Chapter 29:

Chapter 29 - The Morning After

OmniGrim: Reincarnation with an Omniscient Grimoire

Air left my puffed cheeks. One might have called it a sigh of exhaustion and one may have been right.

I was leaning against the wall of some building in the village center. My eyes kept falling shut, but impressions from all over the place made me open them up reflexively.

Some bag brushed my thigh as it was placed next to me. I looked up and saw a princess that made me question if I looked even worse than her.

“All packed up?” She asked me.

“Not like I have a lot of belongings,” I answered.

Raynard and Shelly also came into my field of view.

“The carriage is still going to take a bit of preparation,” said Shelly, her voice unusually quiet.

I just looked straight ahead, and had Raynard join me on the ground.

Aurelia looked between the two of us and Shelly and proposed: “Want to take a morning walk?”


The sun had already risen, and it was unusually quiet, considering this being a village and all. Most people tried to get sleep if the events of the night even allowed them to.

I didn’t really know where to go with my eyes, as the scenery almost gave me whiplash. A forest in ashes to the right, tidy little houses to the left. The forest would be full of carcasses to remove, and I hoped it wouldn’t be any of the villagers that were still alive the day before, but of course I wouldn’t be able to tell.

The goody two-shoes within me wanted to somehow help clean this mess, after all it was partly my fault. In reality though I was all too happy to just take the carriage back to Ataraxia. Which seemed a million miles away to me at the moment.

“So, any idea what ever happened last night?” Aurelia said in a hushed tone, almost as if not to wake anyone. If I wasn’t standing next to her, I might not have heard her.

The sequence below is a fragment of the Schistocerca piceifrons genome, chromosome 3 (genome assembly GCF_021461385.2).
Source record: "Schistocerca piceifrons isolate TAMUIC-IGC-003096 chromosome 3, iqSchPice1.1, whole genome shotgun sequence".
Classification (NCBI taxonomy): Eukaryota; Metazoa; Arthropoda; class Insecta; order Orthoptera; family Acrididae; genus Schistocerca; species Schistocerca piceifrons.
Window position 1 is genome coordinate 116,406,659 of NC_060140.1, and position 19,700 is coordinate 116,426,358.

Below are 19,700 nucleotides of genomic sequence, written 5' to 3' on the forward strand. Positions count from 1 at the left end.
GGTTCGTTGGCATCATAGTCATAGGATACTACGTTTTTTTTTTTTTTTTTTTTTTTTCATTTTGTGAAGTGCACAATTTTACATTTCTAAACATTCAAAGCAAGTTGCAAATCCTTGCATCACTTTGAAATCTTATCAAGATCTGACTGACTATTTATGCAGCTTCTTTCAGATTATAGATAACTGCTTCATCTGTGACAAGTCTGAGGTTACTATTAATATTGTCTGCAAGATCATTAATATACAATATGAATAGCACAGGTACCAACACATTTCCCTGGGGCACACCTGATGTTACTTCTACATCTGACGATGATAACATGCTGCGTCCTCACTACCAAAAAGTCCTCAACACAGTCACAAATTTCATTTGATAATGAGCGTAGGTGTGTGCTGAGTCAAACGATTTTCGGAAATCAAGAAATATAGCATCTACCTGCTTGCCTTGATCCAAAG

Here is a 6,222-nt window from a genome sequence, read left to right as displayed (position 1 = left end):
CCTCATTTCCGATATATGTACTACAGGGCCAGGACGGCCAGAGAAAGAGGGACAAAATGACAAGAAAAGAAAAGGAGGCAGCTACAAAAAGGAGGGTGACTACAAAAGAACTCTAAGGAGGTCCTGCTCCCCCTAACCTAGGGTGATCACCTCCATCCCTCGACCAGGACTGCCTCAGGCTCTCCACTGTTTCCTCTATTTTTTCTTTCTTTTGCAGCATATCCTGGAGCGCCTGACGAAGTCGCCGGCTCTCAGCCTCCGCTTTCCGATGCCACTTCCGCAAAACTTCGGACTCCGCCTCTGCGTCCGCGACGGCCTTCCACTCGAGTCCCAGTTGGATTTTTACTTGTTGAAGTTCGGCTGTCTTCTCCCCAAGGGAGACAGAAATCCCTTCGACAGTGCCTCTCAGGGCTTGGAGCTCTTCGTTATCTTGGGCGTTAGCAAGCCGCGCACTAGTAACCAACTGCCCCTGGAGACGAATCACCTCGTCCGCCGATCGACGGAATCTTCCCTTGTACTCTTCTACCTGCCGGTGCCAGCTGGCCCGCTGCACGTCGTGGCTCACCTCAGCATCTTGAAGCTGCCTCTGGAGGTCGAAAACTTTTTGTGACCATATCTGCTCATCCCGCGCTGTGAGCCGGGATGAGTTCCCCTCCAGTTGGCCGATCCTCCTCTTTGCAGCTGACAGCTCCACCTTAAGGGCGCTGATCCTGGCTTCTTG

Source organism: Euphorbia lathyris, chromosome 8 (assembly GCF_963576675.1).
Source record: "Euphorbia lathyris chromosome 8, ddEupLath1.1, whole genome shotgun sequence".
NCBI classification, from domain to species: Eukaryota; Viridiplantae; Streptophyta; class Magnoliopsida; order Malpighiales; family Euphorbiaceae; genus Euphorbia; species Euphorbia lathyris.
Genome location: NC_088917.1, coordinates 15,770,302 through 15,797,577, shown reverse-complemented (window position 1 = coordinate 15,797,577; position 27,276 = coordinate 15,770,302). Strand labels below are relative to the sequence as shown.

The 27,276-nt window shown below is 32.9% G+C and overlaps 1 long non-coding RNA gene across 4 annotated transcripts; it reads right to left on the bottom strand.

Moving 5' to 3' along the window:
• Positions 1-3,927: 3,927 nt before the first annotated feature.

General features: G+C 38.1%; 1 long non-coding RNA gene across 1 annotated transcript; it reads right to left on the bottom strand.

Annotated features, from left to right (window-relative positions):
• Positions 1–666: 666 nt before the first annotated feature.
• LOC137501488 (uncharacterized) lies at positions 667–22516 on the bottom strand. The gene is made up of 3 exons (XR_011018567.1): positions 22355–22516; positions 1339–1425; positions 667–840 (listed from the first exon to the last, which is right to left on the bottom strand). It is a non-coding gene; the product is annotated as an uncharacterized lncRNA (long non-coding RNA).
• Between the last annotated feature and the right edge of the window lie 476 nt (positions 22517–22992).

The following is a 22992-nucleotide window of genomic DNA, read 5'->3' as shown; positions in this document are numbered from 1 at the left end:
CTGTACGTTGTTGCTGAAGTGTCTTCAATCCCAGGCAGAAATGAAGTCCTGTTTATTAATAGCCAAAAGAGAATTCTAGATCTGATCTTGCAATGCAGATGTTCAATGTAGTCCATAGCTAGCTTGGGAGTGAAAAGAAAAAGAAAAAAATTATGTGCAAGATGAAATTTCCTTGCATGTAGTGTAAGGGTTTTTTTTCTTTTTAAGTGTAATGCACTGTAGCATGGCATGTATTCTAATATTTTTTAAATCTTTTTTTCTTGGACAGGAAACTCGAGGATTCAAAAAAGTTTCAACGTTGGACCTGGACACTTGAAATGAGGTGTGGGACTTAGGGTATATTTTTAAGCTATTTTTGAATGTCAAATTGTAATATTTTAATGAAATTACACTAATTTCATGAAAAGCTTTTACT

“Only thing I am certain of is that this is going to be one heck of a report,” Shelly answered.

These two seemed to be the only two capable of holding a conversation at this point. Though Raynard seemed very interested in hearing what Shelly had to say.

“The only thing I can confidently say about what happened last night is that this probably was the most successful attempt at necromancy in recorded history.”

Due to everyone being awfully tired I wasn’t really able to interpret the other’s reaction. I barely had one myself but that was mostly because I had no idea what to make of necromancy in this world. Since my arrival, which mind you has only been around two weeks ago, I have seen so many out of this world (my world) things that I am so over-saturated, that I am just hardly impressed when anything impressive happens.

“Necromancy is definitely not my field of expertise though, and I suppose you kids aren’t any smarter either.”

“We are just about to become third-graders, so no,” was Aurelia’s answer. “What about the pastor?” She promptly changed topics.

“I have him restrained, so he shouldn’t be a problem. You did quite the number on him though, wouldn’t wake up, no matter what. Let’s hope he wakes up until we arrive in Ataraxia because questioning might become a problem.”

“What about Misha?”